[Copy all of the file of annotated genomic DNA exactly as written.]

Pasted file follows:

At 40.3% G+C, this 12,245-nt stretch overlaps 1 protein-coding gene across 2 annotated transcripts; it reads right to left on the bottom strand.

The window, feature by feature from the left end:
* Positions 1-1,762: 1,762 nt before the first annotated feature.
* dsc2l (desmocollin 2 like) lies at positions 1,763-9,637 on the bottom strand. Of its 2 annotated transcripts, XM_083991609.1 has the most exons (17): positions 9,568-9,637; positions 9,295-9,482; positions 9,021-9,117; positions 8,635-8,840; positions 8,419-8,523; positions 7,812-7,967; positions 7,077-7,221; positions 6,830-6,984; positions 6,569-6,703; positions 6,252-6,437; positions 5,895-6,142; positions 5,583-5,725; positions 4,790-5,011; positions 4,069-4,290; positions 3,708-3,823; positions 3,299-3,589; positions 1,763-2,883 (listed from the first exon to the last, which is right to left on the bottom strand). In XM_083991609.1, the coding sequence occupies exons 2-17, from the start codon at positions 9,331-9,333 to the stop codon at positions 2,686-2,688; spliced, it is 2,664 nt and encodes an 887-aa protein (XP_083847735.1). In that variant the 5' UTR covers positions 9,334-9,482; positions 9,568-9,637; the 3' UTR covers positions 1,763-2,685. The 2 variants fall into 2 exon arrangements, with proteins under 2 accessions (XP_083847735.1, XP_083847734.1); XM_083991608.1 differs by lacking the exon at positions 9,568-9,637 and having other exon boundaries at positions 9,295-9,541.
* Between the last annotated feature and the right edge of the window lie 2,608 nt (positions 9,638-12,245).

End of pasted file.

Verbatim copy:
At 40.3% G+C, this 12,245-nt stretch overlaps 1 protein-coding gene across 2 annotated transcripts; it reads right to left on the bottom strand.

The window, feature by feature from the left end:
* Positions 1-1,762: 1,762 nt before the first annotated feature.
* dsc2l (desmocollin 2 like) lies at positions 1,763-9,637 on the bottom strand. Of its 2 annotated transcripts, XM_083991609.1 has the most exons (17): positions 9,568-9,637; positions 9,295-9,482; positions 9,021-9,117; positions 8,635-8,840; positions 8,419-8,523; positions 7,812-7,967; positions 7,077-7,221; positions 6,830-6,984; positions 6,569-6,703; positions 6,252-6,437; positions 5,895-6,142; positions 5,583-5,725; positions 4,790-5,011; positions 4,069-4,290; positions 3,708-3,823; positions 3,299-3,589; positions 1,763-2,883 (listed from the first exon to the last, which is right to left on the bottom strand). In XM_083991609.1, the coding sequence occupies exons 2-17, from the start codon at positions 9,331-9,333 to the stop codon at positions 2,686-2,688; spliced, it is 2,664 nt and encodes an 887-aa protein (XP_083847735.1). In that variant the 5' UTR covers positions 9,334-9,482; positions 9,568-9,637; the 3' UTR covers positions 1,763-2,685. The 2 variants fall into 2 exon arrangements, with proteins under 2 accessions (XP_083847735.1, XP_083847734.1); XM_083991608.1 differs by lacking the exon at positions 9,568-9,637 and having other exon boundaries at positions 9,295-9,541.
* Between the last annotated feature and the right edge of the window lie 2,608 nt (positions 9,638-12,245).